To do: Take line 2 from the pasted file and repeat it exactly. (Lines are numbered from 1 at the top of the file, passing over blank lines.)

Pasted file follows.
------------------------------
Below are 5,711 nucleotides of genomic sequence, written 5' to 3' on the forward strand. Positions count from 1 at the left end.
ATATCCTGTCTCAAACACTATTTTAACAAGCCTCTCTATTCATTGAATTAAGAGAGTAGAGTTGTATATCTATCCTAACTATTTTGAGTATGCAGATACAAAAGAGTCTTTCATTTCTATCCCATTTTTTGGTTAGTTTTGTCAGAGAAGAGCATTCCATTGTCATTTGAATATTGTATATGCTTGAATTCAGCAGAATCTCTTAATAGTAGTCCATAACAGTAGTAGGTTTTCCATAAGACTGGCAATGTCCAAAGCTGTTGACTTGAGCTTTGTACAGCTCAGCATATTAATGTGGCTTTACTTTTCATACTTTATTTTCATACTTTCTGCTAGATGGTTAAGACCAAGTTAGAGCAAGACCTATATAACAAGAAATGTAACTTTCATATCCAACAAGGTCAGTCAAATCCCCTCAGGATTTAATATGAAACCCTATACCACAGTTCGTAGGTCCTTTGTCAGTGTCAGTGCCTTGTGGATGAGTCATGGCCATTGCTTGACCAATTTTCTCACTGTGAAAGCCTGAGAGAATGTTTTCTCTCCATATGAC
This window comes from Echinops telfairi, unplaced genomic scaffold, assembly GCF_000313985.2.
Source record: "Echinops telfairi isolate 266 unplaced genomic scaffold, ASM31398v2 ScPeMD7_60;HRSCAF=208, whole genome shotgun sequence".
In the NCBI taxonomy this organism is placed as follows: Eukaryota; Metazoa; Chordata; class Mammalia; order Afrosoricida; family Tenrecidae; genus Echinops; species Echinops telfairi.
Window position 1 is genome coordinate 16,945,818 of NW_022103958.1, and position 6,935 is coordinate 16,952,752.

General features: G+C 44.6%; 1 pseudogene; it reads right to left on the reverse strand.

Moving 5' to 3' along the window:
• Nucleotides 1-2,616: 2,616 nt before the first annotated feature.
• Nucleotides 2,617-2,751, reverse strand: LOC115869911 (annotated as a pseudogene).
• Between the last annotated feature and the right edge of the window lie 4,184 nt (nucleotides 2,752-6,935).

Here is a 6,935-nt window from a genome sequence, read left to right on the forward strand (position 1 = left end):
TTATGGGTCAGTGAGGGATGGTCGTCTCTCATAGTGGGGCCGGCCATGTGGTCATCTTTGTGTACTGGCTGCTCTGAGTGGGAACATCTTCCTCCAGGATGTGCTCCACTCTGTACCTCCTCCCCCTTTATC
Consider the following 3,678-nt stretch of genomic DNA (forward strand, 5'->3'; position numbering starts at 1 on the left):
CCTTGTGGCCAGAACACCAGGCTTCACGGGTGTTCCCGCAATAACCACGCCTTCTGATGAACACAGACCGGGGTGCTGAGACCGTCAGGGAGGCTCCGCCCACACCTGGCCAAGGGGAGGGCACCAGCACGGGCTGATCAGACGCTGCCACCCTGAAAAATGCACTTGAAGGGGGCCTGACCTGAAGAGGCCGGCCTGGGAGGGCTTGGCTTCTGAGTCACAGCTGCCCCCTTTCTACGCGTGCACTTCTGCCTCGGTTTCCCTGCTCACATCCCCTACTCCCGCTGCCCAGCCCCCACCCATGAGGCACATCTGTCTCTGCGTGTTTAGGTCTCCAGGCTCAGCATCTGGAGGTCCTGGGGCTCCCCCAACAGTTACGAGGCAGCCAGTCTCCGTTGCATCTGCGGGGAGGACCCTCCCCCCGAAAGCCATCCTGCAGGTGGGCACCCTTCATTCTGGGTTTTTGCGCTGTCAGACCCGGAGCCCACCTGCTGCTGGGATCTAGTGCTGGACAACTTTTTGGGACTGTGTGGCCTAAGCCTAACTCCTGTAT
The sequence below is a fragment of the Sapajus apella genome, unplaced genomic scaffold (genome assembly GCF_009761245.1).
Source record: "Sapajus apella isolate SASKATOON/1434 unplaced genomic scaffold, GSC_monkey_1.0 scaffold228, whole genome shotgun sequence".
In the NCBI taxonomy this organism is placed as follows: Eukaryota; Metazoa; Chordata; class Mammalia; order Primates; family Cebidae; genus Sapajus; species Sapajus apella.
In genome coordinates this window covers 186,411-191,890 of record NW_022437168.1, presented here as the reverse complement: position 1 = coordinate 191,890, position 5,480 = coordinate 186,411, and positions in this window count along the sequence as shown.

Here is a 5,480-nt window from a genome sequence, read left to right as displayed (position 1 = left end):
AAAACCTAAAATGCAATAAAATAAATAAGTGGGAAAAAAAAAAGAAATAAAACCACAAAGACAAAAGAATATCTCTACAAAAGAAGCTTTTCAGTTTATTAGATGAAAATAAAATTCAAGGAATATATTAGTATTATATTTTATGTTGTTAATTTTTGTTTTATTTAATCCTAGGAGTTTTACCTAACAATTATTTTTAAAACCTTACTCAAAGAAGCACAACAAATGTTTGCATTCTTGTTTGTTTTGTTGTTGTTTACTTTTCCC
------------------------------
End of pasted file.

ATATCCTGTCTCAAACACTATTTTAACAAGCCTCTCTATTCATTGAATTAAGAGAGTAGAGTTGTATATCTATCCTAACTATTTTGAGTATGCAGATACAAAAGAGTCTTTCATTTCTATCCCATTTTTTGGTTAGTTTTGTCAGAGAAGAGCATTCCATTGTCATTTGAATATTGTATATGCTTGAATTCAGCAGAATCTCTTAATAGTAGTCCATAACAGTAGTAGGTTTTCCATAAGACTGGCAATGTCCAAAGCTGTTGACTTGAGCTTTGTACAGCTCAGCATATTAATGTGGCTTTACTTTTCATACTTTATTTTCATACTTTCTGCTAGATGGTTAAGACCAAGTTAGAGCAAGACCTATATAACAAGAAATGTAACTTTCATATCCAACAAGGTCAGTCAAATCCCCTCAGGATTTAATATGAAACCCTATACCACAGTTCGTAGGTCCTTTGTCAGTGTCAGTGCCTTGTGGATGAGTCATGGCCATTGCTTGACCAATTTTCTCACTGTGAAAGCCTGAGAGAATGTTTTCTCTCCATATGAC